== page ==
Is debt ever going to get lower in Africa?
By: Lim Shi Jie Josiah, Tan Chok Geow
Research Head: Tan Chok Geow
Editor: Sakshi Sanganeria
Illustration by Ng Jia Ying
Abstract Africa’s debt woes started early in the 1960s- soon after gaining political independence. This was because the expectations of post-independence economic growth were let down by poor performances- causing Africa to plunge into a debt crisis. Since then, debt levels in Africa have been fluctuating unpredictably. Collectively, data provided by educational institutions and the World Bank suggest that Africa appears to be heading towards another debt crisis. Therefore, this article explores the potential economic, political and social factors that may influence debt levels in Africa. Factors explored include commodity price changes, changing debt composition, high levels of infrastructure spending and the presence of leveraged corruption. While we suggest that these factors do influence debt levels in Africa, we also qualify that their influence is limited given increasing global economic uncertainty, which may yet prove more significant.
Africa’s debt woes surfaced early in the 1960s as Africa’s initial growth in the mid-1960s turned out to be short lived. This was due to several unfavourable events which included accelerating ecological degradation, unsustainable economic growth, sluggish growth in exports and the decline in the terms of trade. As the demand for education, infrastructure, health and social services could not keep up, Africa started plunging into an endless sequence of debt crises. Africa’s debt level peaked between 1982 and 1990, as illustrated below.
From a debt stock of US$140 billion1, this amount had skyrocketed to US$271.9 billion by 1990. Alternatively, the ratio of debt outstanding to Gross National Product increased from 45.3 in 1982 to 94.6 in 1990. African debt was approximately 19% of the total outstanding debt of all developing countries. Following this, the Heavily Indebted Poor Countries Initiative (HIPC) was introduced in 1996 to provide debt relief. The debt ratio has fluctuated around 45 between 1999 and 2008. 1Diagram Source: https://www.econstor.eu/bitstream/10419/140384/1/v28-i01-a07-BF02928100.pdf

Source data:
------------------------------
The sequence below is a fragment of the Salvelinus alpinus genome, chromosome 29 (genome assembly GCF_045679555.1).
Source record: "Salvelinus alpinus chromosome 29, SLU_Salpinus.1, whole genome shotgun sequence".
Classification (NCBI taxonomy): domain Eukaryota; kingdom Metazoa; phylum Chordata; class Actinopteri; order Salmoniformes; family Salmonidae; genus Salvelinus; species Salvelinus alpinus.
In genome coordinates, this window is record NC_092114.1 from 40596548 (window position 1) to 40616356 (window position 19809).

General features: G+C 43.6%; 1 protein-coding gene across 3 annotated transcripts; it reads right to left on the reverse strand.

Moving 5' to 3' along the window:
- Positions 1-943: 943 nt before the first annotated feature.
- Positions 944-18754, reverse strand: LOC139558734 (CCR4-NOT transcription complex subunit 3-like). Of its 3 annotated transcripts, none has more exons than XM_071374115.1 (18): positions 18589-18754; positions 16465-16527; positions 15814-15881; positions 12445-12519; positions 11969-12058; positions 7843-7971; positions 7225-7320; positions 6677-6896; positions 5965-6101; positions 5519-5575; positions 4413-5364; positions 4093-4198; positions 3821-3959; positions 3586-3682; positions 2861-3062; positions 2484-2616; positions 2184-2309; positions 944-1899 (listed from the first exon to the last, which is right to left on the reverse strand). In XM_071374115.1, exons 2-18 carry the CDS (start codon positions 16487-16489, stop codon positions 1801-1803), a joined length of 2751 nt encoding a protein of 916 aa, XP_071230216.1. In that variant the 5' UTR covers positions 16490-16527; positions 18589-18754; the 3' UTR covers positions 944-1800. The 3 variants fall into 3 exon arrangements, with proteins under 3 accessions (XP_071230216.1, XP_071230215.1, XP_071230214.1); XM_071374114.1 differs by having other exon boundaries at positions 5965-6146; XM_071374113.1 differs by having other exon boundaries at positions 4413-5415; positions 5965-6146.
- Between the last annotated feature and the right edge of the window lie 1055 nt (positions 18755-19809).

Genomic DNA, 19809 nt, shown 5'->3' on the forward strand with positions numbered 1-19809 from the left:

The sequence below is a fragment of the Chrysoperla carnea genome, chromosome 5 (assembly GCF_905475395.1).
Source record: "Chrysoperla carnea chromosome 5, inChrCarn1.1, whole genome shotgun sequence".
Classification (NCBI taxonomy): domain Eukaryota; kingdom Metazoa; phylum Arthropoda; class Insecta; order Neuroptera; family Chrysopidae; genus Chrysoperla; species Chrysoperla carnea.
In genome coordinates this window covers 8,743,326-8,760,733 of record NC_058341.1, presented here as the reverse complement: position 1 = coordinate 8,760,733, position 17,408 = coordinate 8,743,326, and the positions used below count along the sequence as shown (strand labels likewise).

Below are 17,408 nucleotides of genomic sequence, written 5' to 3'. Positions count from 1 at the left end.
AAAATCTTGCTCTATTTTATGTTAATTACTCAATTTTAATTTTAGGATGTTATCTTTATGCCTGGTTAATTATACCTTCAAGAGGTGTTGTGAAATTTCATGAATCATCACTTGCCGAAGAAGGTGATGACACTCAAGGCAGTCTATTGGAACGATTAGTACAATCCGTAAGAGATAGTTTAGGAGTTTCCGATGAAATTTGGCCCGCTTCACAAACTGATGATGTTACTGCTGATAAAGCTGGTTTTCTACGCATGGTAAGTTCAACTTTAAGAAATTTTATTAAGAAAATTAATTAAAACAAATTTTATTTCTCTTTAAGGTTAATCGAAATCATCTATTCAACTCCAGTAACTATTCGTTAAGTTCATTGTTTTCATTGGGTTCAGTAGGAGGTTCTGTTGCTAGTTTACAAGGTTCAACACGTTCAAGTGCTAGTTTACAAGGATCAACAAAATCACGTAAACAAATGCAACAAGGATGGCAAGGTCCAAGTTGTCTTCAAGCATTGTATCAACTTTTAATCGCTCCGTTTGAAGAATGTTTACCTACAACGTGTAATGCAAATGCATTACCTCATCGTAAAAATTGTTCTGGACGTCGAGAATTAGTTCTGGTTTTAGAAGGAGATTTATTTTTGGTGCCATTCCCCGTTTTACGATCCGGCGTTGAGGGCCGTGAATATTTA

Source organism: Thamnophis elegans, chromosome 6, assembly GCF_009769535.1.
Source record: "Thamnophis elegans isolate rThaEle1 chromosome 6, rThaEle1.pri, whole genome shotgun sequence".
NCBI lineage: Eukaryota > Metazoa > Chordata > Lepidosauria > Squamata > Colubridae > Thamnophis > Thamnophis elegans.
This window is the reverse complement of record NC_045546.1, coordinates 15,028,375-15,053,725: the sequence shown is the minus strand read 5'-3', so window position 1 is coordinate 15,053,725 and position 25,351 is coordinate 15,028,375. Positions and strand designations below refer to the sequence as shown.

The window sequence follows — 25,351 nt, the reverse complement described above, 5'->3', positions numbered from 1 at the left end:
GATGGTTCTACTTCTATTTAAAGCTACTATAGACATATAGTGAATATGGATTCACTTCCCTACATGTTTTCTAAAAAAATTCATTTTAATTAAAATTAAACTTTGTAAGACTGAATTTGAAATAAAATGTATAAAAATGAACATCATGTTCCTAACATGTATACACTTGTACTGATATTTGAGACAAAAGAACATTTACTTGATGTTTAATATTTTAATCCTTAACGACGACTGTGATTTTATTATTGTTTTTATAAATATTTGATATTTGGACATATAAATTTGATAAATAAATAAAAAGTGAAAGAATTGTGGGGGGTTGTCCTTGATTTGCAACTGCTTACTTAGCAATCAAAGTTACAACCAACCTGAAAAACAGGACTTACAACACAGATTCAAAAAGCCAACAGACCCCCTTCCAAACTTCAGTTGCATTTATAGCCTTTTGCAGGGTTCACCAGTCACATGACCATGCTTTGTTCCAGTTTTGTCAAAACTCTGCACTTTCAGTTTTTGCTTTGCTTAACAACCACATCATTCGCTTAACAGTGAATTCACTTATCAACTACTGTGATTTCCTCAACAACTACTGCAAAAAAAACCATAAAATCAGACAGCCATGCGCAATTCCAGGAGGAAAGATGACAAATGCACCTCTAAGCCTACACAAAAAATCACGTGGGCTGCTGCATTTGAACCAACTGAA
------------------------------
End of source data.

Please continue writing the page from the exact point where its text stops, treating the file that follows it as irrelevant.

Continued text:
As of 2019, half 2of the African low-income countries are either in debt distress or at high risk of being so. This suggests that these countries are highly vulnerable to economic changes as their governments have a reduced ability to provide support in the event of a recession. Four potential factors for this development are discussed. They are commodity price changes, changing debt composition, high levels of infrastructure spending and the presence of leveraged corruption. 1. Commodity Price Changes Commodity price changes occur when prices for commodities change sharply in a short span of time. Reduction in prices of oil, gold, diamonds, timber, and copper have hurt African economies. As Kingsley Ighobor, the writer for the United Nations, notes, ‘the fall in commodity prices represents a significant shock for the region as fuels, ore, and metals account for more than 60% of exports’. Furthermore, the recent rise in African debt levels, with 13 countries at risk of debt distress, was clearly associated with the fall in commodity prices starting in 2014 as Africa’s terms of trade fell by 20 percent between 2014 and 2015. In addition, evidence from the World Bank show a general decrease in oil export prices in South Africa from $85.1/mt to $71.9mt from 2017 to 2019. 2. Changing Debt Composition African debt is increasingly on commercial terms with higher interest rates, shorter maturities, and more unpredictable lenders. This changing debt composition was seen alongside a significant increase in the proportion of loans issued by China. According to Jevans Nyabiage of the South China Morning Post, China’s loan reached a total of $143 billion between 2000 and 2017. Interest paid to China already accounts for more than 20 percent of revenue in Angola, Ghana, Zambia, and Nigeria. 2Diagram Source: https://oxfamblogs.org/fp2p/is-africa-facing-its-second -debt-crisis-what-are-the-solutions/